Melanie Cole, MS: So, you really see the whole gamut of this, and it's such a huge problem in this country, really, I mean, just globally. And what do you see with these patients as far as quality of life when they first come to see you? Because pain management, what a burgeoning field that you're in. That's just huge and growing all the time. It's really amazing. What do you see as the difference from when you start working with these patients until when they are done and in their final physical therapy.

Dr Alina Boltunova: So, I see patients in all stages of their journey with back pain, so commonly a patient will come see me in clinic with sometimes weeks of back pain, sometimes years of back pain. So depending on their range of symptoms and the severity of their pain, there's different approaches that we try. In general, back pain is extremely common. Almost everyone, at least up to 90% of us will experience back pain in some point of our lives. And currently, about 8% up to over 20% of people experience chronic back pain or back pain that persists for over 12 weeks. And it can have a significant, negative impact on quality of life, including activities of daily living, being able to work. So, it's something that can be very debilitating.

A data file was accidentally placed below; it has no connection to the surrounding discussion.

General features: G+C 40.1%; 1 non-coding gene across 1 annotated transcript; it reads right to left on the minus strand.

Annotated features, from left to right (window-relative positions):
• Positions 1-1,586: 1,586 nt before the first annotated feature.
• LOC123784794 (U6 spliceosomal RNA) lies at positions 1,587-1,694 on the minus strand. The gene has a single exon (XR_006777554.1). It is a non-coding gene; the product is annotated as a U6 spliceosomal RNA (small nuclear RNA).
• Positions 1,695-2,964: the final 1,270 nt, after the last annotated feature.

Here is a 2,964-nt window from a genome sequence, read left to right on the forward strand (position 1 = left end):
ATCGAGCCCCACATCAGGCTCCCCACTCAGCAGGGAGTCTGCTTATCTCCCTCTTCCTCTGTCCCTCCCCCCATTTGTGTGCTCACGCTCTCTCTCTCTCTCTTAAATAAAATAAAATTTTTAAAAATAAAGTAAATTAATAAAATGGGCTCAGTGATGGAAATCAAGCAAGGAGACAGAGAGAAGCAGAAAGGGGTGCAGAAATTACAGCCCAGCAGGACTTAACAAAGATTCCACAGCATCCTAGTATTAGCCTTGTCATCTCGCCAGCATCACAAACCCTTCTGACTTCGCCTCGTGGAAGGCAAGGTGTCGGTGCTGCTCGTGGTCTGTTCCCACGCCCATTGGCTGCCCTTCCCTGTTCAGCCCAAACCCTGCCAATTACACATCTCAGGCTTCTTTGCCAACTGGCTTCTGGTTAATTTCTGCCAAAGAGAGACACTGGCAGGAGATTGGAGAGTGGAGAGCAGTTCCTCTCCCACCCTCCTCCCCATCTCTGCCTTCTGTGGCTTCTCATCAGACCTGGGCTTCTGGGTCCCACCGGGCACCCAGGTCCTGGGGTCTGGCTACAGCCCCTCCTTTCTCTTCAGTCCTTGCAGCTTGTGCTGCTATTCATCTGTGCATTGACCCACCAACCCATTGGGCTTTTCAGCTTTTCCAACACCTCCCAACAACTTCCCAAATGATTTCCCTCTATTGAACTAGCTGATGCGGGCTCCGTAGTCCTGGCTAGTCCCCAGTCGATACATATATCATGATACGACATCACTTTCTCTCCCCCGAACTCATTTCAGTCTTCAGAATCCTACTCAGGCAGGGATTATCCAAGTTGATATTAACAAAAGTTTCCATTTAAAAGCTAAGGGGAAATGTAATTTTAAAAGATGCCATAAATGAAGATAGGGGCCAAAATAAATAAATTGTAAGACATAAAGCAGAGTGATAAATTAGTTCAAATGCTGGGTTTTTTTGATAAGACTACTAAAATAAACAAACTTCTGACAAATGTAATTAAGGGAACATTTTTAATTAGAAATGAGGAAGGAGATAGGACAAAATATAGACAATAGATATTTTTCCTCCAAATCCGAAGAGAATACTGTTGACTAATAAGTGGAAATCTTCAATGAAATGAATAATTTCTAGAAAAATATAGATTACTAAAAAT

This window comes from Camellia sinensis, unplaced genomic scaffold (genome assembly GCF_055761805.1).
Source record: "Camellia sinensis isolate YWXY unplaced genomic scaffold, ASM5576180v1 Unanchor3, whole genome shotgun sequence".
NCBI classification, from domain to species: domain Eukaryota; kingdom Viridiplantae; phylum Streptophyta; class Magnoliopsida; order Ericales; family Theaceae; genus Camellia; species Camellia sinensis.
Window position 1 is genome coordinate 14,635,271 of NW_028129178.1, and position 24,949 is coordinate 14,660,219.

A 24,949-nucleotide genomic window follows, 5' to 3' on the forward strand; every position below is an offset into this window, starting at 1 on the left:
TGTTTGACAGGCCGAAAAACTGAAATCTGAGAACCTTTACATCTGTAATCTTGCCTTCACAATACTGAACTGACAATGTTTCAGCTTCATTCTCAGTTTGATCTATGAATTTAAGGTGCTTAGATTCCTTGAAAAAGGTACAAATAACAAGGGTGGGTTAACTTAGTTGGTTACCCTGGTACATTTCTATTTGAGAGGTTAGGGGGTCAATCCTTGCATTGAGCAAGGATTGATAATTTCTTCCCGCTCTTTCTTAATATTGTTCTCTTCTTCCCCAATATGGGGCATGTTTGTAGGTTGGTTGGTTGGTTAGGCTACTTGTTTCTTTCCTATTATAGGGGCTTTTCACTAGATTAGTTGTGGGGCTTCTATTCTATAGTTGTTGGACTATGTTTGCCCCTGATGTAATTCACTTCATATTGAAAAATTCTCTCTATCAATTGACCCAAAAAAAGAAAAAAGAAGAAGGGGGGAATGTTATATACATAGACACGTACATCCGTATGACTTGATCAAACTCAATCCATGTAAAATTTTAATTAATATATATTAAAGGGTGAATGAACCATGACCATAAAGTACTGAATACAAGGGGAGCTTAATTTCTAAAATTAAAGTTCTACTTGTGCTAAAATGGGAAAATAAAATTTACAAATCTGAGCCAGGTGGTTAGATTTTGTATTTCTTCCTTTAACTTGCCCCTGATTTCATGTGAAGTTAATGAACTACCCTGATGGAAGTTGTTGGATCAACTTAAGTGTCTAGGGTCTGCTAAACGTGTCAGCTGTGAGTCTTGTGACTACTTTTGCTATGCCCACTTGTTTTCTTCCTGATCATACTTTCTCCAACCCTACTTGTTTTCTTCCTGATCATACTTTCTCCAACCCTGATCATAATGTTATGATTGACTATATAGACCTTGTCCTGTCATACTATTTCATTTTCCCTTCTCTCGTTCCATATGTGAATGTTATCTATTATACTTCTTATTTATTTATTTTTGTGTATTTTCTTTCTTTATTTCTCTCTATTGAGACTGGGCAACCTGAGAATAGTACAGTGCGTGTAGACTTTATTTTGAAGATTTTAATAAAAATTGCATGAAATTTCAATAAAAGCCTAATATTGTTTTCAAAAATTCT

Melanie Cole, MS: Well, I'm an exercise physiologist, doctor, and I have seen as you have the effect on the quality of life. And I always say nobody can really understand how really awful back pain is unless you've experienced it yourself. So, I know I have. I've crawled on the floor, you know, trying to get myself back up into a chair, but it's definitely something that affects your whole life.

Now, I'd like you to just touch on non-surgical conservative management that you want patients to hear that they generally try when they go first and you can also get into some of the interventions that you yourself practice, maybe Injections where they fit into this continuum of chronic pain before we get into the surgical realm.